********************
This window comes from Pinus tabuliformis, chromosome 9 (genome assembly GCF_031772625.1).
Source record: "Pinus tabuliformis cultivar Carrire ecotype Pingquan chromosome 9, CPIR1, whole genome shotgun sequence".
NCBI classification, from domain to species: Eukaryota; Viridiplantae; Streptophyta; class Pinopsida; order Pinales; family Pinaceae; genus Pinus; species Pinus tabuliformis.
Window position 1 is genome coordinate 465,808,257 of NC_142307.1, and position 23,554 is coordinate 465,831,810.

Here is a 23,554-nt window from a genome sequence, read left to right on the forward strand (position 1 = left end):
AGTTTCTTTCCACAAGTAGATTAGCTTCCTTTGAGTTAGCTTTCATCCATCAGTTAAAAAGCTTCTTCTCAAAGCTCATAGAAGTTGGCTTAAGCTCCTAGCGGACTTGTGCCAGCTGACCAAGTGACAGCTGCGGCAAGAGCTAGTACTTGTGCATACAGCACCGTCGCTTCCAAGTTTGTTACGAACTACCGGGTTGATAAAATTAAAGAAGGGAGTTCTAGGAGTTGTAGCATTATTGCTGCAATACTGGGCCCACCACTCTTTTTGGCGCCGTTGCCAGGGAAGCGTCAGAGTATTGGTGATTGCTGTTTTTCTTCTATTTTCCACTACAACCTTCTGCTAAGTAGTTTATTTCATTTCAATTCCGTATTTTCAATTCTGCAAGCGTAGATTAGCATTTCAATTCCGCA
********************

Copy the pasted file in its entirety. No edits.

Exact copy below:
This window comes from Pinus tabuliformis, chromosome 9 (genome assembly GCF_031772625.1).
Source record: "Pinus tabuliformis cultivar Carrire ecotype Pingquan chromosome 9, CPIR1, whole genome shotgun sequence".
NCBI classification, from domain to species: Eukaryota; Viridiplantae; Streptophyta; class Pinopsida; order Pinales; family Pinaceae; genus Pinus; species Pinus tabuliformis.
Window position 1 is genome coordinate 465,808,257 of NC_142307.1, and position 23,554 is coordinate 465,831,810.

Here is a 23,554-nt window from a genome sequence, read left to right on the forward strand (position 1 = left end):
AGTTTCTTTCCACAAGTAGATTAGCTTCCTTTGAGTTAGCTTTCATCCATCAGTTAAAAAGCTTCTTCTCAAAGCTCATAGAAGTTGGCTTAAGCTCCTAGCGGACTTGTGCCAGCTGACCAAGTGACAGCTGCGGCAAGAGCTAGTACTTGTGCATACAGCACCGTCGCTTCCAAGTTTGTTACGAACTACCGGGTTGATAAAATTAAAGAAGGGAGTTCTAGGAGTTGTAGCATTATTGCTGCAATACTGGGCCCACCACTCTTTTTGGCGCCGTTGCCAGGGAAGCGTCAGAGTATTGGTGATTGCTGTTTTTCTTCTATTTTCCACTACAACCTTCTGCTAAGTAGTTTATTTCATTTCAATTCCGTATTTTCAATTCTGCAAGCGTAGATTAGCATTTCAATTCCGCA